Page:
An increase in the resident population is driving land and house prices up while available rental stock is all but drying up amid a tourism and construction boom in Queenstown.
Growth in tourist numbers has been phenomenal, and commercial development in Frankton flats, Remarkables Park and Glenda Dr is surging ahead and major infrastructure jobs are on the horizon.
Major residential construction jobs include the 700-home Shotover Country subdivision.
Colliers International estimate the vale of commercial construction in Queenstown this year is $250 million.
But the growth is squeezing the property market, driving sales and price increases and the number of available rental properties is dwindling.
A glance a TradeMe Property gives a good indication of the current market, with 449 properties for sale across the Queenstown Lakes district compared to a meagre 17 for rent.
Of the 17 for rent, only two are in the town centre of Queenstown.
On the residential front, seven new apartment complexes are in the pipeline and investor confidence in Queenstown is vying with Auckland as the most lucrative and buoyant New Zealand opportunity.
The latest market rent statistics from Tenancy Services are based on 613 bonds lodged for Wakatipu rental properties over the six months from December 2014 to May this year. One-bedroom flats and apartments are being rented at between $200 to $350 per week.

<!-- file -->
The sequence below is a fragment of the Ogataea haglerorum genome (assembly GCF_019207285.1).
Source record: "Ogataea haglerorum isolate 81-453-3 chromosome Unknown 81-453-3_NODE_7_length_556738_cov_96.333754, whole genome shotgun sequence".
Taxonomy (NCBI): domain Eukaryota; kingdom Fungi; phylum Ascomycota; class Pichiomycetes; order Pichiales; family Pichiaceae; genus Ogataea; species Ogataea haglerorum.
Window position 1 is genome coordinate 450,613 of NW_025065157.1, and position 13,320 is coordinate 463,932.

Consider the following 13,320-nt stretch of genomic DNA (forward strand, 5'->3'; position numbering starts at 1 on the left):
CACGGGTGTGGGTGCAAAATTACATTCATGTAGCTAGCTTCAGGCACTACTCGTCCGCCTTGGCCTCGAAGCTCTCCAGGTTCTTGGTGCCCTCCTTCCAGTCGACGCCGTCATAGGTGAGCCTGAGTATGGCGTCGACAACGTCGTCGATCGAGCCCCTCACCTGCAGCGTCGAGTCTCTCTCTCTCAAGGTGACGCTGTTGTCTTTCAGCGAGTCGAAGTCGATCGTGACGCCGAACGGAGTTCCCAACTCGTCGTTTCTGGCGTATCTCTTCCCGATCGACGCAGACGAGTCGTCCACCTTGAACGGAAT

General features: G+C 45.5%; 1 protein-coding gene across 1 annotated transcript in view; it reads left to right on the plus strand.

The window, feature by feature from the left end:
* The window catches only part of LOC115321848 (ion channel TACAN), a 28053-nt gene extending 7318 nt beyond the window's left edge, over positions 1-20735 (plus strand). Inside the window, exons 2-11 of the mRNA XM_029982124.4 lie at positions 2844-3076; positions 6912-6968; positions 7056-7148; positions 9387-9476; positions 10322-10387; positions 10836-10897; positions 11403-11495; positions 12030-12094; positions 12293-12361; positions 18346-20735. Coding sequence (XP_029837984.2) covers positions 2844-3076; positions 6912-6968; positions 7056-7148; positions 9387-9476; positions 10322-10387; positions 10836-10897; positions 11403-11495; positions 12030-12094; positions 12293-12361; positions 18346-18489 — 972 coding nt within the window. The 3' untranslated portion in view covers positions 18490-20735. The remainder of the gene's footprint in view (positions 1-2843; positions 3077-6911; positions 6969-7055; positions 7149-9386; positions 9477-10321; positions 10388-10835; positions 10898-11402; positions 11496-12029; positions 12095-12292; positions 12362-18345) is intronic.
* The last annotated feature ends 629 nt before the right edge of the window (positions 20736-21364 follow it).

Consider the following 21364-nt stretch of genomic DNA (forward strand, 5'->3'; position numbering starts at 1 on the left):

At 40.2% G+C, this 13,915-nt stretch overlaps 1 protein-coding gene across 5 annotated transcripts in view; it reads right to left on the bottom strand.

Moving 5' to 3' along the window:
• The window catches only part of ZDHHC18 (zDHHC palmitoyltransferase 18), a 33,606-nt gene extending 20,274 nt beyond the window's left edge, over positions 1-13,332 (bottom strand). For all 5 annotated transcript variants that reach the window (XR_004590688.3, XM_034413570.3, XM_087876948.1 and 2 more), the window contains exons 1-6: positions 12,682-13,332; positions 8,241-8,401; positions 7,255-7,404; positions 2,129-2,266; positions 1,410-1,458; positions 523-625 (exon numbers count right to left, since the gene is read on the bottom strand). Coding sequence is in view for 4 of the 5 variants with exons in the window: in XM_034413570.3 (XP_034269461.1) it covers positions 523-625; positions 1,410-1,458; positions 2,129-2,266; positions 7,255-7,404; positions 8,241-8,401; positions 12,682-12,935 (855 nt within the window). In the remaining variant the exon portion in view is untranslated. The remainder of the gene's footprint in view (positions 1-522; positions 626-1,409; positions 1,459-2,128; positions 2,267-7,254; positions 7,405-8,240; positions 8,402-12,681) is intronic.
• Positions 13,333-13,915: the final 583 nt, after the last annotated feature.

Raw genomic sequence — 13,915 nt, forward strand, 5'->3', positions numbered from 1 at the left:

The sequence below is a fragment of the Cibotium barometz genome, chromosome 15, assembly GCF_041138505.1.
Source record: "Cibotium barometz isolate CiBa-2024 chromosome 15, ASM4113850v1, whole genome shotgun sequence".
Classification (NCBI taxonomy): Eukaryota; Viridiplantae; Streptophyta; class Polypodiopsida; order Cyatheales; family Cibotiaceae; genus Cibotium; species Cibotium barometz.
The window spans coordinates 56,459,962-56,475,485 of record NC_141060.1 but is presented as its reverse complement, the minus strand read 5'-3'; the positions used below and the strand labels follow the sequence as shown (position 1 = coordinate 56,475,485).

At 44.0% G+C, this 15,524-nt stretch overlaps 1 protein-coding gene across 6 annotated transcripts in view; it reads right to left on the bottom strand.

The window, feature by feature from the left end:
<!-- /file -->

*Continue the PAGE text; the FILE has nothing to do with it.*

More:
Two bedrooms flats and apartments ranged from a low of $241 to a high of $550, with three bedroom units going for as much as $630. Three-bedroom houses went for $450 to $580, while four bedroom homes started at $500 and topped out at $780 per week.
There seems to be no distinction between furnished, unfurnished and partly furnished properties.
Beth Chisholm, Property Manager at Ray White Queenstown has noticed a marked increase in demand in rentals over the past few years. Rental properties remain extremely scarce causing high demand. She says this can be seen in the sheer volume of enquiry for rental properties that become available.
Source: The Southland Times and Mountian Scene